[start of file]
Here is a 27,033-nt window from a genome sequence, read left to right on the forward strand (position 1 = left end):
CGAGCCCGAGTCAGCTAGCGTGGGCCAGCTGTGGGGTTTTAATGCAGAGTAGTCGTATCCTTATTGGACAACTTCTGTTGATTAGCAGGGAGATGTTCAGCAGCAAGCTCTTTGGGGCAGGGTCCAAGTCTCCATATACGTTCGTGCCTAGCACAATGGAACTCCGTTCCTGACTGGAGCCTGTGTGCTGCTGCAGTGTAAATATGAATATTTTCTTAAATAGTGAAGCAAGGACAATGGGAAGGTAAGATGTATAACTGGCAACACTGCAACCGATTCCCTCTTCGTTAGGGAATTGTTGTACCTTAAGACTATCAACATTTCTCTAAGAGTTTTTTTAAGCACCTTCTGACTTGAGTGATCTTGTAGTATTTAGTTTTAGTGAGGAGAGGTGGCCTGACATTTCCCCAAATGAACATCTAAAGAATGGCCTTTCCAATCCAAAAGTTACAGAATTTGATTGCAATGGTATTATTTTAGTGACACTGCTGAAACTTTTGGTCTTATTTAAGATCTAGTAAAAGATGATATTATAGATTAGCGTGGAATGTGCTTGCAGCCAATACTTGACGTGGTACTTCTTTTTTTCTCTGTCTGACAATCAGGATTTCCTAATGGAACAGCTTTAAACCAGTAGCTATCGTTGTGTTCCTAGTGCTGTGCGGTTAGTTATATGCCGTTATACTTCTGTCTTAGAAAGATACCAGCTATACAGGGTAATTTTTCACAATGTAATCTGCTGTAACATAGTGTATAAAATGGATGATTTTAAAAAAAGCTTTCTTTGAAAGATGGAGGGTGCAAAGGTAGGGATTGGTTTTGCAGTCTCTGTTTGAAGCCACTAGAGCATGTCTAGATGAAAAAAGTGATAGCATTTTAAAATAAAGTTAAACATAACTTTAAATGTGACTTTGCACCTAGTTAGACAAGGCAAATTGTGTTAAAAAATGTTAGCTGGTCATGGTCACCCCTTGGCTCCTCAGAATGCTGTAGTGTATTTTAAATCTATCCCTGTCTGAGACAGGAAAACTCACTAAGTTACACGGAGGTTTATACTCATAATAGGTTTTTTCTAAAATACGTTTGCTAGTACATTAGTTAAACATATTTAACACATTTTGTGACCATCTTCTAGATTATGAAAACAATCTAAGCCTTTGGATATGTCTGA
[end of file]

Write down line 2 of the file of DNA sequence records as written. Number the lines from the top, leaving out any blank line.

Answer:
CGAGCCCGAGTCAGCTAGCGTGGGCCAGCTGTGGGGTTTTAATGCAGAGTAGTCGTATCCTTATTGGACAACTTCTGTTGATTAGCAGGGAGATGTTCAGCAGCAAGCTCTTTGGGGCAGGGTCCAAGTCTCCATATACGTTCGTGCCTAGCACAATGGAACTCCGTTCCTGACTGGAGCCTGTGTGCTGCTGCAGTGTAAATATGAATATTTTCTTAAATAGTGAAGCAAGGACAATGGGAAGGTAAGATGTATAACTGGCAACACTGCAACCGATTCCCTCTTCGTTAGGGAATTGTTGTACCTTAAGACTATCAACATTTCTCTAAGAGTTTTTTTAAGCACCTTCTGACTTGAGTGATCTTGTAGTATTTAGTTTTAGTGAGGAGAGGTGGCCTGACATTTCCCCAAATGAACATCTAAAGAATGGCCTTTCCAATCCAAAAGTTACAGAATTTGATTGCAATGGTATTATTTTAGTGACACTGCTGAAACTTTTGGTCTTATTTAAGATCTAGTAAAAGATGATATTATAGATTAGCGTGGAATGTGCTTGCAGCCAATACTTGACGTGGTACTTCTTTTTTTCTCTGTCTGACAATCAGGATTTCCTAATGGAACAGCTTTAAACCAGTAGCTATCGTTGTGTTCCTAGTGCTGTGCGGTTAGTTATATGCCGTTATACTTCTGTCTTAGAAAGATACCAGCTATACAGGGTAATTTTTCACAATGTAATCTGCTGTAACATAGTGTATAAAATGGATGATTTTAAAAAAAGCTTTCTTTGAAAGATGGAGGGTGCAAAGGTAGGGATTGGTTTTGCAGTCTCTGTTTGAAGCCACTAGAGCATGTCTAGATGAAAAAAGTGATAGCATTTTAAAATAAAGTTAAACATAACTTTAAATGTGACTTTGCACCTAGTTAGACAAGGCAAATTGTGTTAAAAAATGTTAGCTGGTCATGGTCACCCCTTGGCTCCTCAGAATGCTGTAGTGTATTTTAAATCTATCCCTGTCTGAGACAGGAAAACTCACTAAGTTACACGGAGGTTTATACTCATAATAGGTTTTTTCTAAAATACGTTTGCTAGTACATTAGTTAAACATATTTAACACATTTTGTGACCATCTTCTAGATTATGAAAACAATCTAAGCCTTTGGATATGTCTGA